Features: The book devotes considerable attention to consent as a concept, asking important questions such as can someone consent to harm, and what are the moral foundations of the duty to acquire consent prior to medical interventions? The section on praxis contains four essays devoted to bioethics topics, although these are balanced with several essays dealing with contracts, political obligation, and sexual relations. The editors contribute a total of three essays between them which build, to some extent, on each other and the other essays. Apart from this, however, little perceivable integration occurs among the essays, meaning that although this book is intended to provide "cross-pollination" among disciplines, most of the interdisciplinary work will have to be done by the readers themselves.
Assessment: This is a valuable addition to the literature because it brings together substantial and original works on consent from a variety of fields.
From The Critics
Reviewer:D. Robert MacDougall, MDiv(Saint Louis University)
Description:This is a collection of essays on different facets of the ethics of consent by well-known authors from a variety of disciplines. The essays are organized into two sections, corresponding roughly to theory and praxis.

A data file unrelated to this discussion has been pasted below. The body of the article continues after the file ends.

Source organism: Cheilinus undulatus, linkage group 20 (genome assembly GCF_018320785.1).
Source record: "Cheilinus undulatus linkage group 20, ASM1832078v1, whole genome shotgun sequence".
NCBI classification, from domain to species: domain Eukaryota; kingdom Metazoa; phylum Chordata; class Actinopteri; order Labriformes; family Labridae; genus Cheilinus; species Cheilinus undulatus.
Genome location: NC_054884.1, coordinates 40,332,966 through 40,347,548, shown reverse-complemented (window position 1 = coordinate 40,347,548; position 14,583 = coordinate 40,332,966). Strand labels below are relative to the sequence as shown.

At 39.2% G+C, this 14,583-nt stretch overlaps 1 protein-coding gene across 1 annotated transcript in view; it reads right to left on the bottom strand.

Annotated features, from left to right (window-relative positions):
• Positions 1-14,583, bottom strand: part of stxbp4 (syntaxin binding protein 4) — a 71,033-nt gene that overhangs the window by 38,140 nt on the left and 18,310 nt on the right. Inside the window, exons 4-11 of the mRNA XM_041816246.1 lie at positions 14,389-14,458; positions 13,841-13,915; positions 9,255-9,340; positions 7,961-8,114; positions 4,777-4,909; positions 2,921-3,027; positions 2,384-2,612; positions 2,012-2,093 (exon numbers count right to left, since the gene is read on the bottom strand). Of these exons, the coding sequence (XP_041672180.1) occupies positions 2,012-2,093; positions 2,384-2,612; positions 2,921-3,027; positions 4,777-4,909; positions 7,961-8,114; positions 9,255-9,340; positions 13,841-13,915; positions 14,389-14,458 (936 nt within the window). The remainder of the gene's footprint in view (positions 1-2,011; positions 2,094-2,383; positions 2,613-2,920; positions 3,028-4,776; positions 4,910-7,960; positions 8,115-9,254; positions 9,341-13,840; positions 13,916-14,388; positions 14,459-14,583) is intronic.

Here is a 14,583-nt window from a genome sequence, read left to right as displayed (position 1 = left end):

Purpose:The purpose is to provide a contemporary, general and multidisciplinary treatment of the topic of consent, which has not been previously addressed in this way in a book-length format. Because consent is a foundational concept in political theory, law, bioethics, and the ethics of sexuality, this goal is both laudable and important. This book abundantly meets its goals and fills a gap in the existing literature.
Audience:The preface cites a prevalent attitude in bioethics literature that the ethics of consent can be addressed entirely within the context of biomedical ethics, and so this book was perhaps conceived with bioethicists and research ethicists in mind. However, because the book is written by experts working in a variety of disciplines, the book will be relevant for a wide cross-section of academics, in bioethics but also in law, political theory, and gender and sexuality studies. The authors are of some of the most important figures who have written on this topic previously.